The death toll from diseases carried by mosquitoes is so huge that scientists are working on a radical idea. Why not eradicate them?
Mosquitoes kill more humans than any other animal and were linked to roughly 500,000 deaths in 2015, mostly from malaria. For more than a century, humans have used bed nets, screens and insecticides as weapons, but mosquitoes keep coming back. They arenow carrying viruses like Zika and dengue to new parts of the world.
Powerful new gene-editing technologies could allow scientists to program mosquito populations to gradually shrink and die off. Some efforts have gained enough momentum that the possibility of mosquito-species eradication seems tantalizingly real.
“I think it is our moral duty to eliminate this mosquito,” entomologist Zach Adelman says about Aedes aegypti, a species carried afar over centuries by ships from sub-Saharan Africa. It derived from a forest dweller and adapted to thrive among humans, to whom the mosquito spreads at least four viruses that cause major diseases.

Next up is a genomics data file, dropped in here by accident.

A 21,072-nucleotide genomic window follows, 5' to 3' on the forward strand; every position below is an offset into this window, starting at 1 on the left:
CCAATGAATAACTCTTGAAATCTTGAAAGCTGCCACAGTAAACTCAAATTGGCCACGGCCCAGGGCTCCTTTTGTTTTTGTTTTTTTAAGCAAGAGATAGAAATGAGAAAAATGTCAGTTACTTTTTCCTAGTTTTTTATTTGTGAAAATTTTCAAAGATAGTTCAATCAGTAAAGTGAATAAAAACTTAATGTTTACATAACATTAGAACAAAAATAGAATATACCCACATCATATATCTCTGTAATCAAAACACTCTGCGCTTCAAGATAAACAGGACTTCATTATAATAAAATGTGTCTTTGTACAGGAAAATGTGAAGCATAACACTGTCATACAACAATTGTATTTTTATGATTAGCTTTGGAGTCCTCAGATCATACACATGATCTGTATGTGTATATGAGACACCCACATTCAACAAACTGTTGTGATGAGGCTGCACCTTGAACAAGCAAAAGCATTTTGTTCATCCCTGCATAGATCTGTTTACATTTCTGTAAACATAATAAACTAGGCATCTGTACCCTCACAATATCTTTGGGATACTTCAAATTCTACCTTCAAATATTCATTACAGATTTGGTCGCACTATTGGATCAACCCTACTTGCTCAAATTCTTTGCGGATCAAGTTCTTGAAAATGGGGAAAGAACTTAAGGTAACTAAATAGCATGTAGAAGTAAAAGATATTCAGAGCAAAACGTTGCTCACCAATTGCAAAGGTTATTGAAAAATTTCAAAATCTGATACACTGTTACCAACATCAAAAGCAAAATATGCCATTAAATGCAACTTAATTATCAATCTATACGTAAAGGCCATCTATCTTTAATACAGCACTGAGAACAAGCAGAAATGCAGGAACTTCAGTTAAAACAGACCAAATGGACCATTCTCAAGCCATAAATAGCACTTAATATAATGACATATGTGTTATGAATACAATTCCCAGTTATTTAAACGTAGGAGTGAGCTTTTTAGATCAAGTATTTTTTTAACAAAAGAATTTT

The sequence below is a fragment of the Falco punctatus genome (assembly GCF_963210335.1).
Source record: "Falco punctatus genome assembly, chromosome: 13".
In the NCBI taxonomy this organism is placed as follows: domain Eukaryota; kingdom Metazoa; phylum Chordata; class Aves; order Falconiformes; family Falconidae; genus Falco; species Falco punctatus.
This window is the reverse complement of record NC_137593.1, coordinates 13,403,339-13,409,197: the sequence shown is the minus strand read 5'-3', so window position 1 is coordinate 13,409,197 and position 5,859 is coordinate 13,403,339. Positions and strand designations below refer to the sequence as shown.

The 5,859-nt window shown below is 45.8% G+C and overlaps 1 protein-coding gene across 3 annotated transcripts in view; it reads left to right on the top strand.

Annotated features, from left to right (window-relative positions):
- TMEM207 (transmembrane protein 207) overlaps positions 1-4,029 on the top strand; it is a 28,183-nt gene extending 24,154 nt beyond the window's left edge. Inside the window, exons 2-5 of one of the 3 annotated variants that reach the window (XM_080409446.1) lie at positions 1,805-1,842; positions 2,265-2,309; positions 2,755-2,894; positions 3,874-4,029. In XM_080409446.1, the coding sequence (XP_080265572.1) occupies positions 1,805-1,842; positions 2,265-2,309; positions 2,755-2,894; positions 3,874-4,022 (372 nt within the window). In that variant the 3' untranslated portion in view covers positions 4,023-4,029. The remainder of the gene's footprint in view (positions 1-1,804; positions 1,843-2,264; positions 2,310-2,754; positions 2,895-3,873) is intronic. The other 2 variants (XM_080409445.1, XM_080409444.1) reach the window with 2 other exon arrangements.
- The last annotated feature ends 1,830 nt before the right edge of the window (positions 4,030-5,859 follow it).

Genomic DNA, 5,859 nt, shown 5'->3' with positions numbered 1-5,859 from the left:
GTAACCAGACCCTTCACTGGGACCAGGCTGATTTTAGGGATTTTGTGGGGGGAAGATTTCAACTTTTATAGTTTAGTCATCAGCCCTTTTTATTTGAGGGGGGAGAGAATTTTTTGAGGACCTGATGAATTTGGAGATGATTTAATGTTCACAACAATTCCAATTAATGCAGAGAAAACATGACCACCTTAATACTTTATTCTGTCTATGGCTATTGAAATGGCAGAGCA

Prof. Adelman, a virologist and associate professor of entomology at Texas A&M University, is working to program Aedes aegypti mosquitoes to develop as males.
Eventually, the mosquitoes would run out of mates, crashing the species’ population in places it invaded and “cleaning up a global mess,” he says. Female mosquitoes are the only ones that bite people and transmit viruses.
Purposely engineering a species into extinction—or just diminishing it—is fraught with quandaries. Scientists must weigh the potential impact of removing a species on the environment and food chain. It will take years of more research, testing and regulatory scrutiny before most genetically altered mosquitoes can be released into the wild. And the strategy might not work.
Wiping a species off the face of the earth is “an unfortunate thing to have to do,” saysGregory Kaebnick, a research scholar at the Hastings Center, a bioethics research institute in Garrison, N.Y.
He says humans shouldn’t force a species into extinction to meet their own preferences. “We ought to try not to do it,” says Mr. Kaebnick. One justification, he says, would be to avert a serious public-health threat.
Out of more than 3,600 mosquito species, only a few dozen transmit viruses and parasites that can sicken or kill humans. Even the killer mosquitoes pollinate plants and are food sources for other animals, though usually not the only staple, entomologists say.